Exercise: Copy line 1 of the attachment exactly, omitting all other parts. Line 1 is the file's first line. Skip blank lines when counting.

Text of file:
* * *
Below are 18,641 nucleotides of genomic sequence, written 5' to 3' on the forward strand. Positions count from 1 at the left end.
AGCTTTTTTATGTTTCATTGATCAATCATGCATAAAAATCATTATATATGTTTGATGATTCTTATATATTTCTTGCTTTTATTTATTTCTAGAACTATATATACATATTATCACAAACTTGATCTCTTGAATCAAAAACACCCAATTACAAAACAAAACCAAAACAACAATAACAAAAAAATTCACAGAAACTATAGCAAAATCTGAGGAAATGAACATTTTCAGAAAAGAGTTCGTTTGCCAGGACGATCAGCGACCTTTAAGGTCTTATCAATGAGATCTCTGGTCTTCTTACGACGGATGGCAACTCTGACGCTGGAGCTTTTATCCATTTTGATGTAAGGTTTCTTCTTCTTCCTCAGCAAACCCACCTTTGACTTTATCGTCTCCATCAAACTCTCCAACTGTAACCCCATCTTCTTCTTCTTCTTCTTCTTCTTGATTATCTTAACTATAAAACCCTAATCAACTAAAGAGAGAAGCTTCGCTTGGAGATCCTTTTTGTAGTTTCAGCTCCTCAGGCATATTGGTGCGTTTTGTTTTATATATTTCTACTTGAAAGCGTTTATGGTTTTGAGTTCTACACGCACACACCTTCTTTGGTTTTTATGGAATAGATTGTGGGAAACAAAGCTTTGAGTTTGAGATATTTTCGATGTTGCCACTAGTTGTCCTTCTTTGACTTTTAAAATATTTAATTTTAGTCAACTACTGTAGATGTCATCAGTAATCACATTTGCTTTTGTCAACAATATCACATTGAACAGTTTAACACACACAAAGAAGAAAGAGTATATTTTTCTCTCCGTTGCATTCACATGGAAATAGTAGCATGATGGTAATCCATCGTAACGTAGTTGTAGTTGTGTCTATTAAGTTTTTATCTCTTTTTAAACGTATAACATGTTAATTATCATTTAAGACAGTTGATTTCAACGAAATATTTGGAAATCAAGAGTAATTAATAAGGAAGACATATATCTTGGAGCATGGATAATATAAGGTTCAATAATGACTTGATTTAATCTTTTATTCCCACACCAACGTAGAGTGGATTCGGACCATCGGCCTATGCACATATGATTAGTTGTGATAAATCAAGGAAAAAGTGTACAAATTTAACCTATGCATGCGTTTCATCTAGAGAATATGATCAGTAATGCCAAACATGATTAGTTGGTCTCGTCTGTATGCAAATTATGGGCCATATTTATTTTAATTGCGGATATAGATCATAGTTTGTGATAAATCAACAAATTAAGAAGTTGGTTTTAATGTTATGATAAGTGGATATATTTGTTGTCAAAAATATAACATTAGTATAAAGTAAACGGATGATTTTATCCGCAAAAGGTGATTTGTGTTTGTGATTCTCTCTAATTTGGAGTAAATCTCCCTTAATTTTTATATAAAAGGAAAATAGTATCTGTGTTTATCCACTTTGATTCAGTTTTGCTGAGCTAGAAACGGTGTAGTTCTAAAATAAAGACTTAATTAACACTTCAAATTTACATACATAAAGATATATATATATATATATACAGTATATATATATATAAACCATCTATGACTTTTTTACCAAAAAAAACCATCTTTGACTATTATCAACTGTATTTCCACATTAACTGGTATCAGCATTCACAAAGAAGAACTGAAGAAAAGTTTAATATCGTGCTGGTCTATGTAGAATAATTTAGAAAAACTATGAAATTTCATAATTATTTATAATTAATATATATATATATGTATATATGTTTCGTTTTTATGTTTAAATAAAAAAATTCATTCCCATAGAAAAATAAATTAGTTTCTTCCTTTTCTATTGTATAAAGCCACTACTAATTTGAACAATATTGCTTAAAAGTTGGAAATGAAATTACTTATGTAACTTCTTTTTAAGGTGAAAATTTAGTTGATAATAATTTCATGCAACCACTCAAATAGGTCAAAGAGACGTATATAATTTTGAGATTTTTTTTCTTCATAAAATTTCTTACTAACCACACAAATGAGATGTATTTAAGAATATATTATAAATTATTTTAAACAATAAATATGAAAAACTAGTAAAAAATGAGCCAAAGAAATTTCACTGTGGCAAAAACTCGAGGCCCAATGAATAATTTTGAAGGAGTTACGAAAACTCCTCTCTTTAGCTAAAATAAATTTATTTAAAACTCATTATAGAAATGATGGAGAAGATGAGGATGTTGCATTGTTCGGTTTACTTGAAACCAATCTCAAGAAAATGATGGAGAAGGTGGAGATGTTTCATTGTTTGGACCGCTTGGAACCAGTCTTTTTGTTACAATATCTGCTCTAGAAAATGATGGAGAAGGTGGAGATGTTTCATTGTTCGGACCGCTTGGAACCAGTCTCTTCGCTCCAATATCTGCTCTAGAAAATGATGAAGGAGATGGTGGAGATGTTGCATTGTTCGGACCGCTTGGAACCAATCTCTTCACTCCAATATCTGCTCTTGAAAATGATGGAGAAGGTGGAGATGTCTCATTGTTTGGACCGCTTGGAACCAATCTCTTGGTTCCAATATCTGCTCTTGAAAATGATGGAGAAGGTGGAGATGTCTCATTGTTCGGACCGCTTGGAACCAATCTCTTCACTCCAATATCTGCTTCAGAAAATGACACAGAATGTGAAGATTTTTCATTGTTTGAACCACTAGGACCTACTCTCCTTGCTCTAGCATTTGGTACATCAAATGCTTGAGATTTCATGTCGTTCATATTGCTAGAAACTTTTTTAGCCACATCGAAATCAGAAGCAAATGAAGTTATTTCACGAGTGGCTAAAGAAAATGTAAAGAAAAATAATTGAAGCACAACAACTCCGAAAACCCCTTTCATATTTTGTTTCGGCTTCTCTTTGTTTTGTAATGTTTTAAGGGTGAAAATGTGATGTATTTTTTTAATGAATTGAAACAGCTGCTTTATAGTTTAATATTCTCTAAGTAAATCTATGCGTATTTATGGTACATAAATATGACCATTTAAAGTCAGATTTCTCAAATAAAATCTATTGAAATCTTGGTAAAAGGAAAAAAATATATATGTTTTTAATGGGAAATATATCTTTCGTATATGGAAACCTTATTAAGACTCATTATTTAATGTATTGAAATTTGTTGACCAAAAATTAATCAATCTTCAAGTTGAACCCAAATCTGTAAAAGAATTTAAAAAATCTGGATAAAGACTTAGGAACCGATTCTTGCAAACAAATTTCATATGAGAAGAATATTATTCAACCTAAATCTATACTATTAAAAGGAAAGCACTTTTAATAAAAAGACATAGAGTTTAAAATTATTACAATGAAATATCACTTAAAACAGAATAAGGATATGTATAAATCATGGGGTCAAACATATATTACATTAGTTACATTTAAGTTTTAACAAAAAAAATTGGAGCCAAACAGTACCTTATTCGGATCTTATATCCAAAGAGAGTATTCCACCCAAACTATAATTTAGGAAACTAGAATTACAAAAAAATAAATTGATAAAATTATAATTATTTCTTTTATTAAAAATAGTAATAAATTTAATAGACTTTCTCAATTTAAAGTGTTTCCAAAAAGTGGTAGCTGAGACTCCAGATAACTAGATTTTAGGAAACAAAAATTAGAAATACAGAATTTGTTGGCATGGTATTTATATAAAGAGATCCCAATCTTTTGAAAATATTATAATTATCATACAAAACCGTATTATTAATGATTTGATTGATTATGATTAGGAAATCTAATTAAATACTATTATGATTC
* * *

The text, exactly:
Below are 18,641 nucleotides of genomic sequence, written 5' to 3' on the forward strand. Positions count from 1 at the left end.